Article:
In 2017, the global advertising market was circa $580bn, with digital advertising making up ~40% at $230bn (up 21% YoY). Looking at these numbers it’s clear that Google is already capturing a large piece of the pie (~44% of digital ad spend comes their way). To me this is not surprising. Google’s ability to mine data across its properties makes it the most effective advertising channel in the world. By creating targeted ads that result in better conversion rates for advertisers they become the number one option online. I believe that the shift from traditional to digital will continue at a healthy rate and as more commerce shifts online (particularly in EM countries) additional advertising spend will follow suit. Whilst I acknowledge that digital ad growth will likely moderate from its recent 20%+ growth rates, I think it will remain well above average for many years to come. This will enable Google to grow larger and for longer than the market currently anticipates.


So, what are you paying today for the search business? In my opinion, not much. At first blush, the company appears somewhat expensive, trading at 26x 2018 earnings. However, there are a number of things going on behind the headline multiple.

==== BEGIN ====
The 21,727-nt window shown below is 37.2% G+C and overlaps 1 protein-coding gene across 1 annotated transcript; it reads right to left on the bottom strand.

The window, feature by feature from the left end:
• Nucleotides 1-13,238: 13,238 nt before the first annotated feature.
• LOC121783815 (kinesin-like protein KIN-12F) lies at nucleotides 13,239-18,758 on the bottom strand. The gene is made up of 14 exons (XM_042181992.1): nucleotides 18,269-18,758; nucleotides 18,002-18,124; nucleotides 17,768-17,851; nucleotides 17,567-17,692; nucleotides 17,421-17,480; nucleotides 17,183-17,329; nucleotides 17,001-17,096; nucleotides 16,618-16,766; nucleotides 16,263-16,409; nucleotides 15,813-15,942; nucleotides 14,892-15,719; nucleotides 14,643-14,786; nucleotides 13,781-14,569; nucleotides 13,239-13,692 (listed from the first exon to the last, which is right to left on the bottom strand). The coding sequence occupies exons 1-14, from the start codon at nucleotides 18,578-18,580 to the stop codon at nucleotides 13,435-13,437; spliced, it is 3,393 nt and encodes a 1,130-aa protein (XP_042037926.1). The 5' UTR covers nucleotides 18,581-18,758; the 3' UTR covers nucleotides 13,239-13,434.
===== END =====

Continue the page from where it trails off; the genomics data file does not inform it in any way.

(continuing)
Lets start with the $43 in earnings that Alphabet is expected to generate this year. This includes ~$4.7/share of investments in what they refer to as “other bets”, that is Waymo (autonomous cars), drones, health care and AI etc. In my mind, the fact that it’s simply expensed through the income statement means that the current financials understate the true earning power of the current business. As we move forward, either these “other bets” will emerge as viable businesses or they will simply be terminated. Hence, I view normalised earnings as closer to $47/share.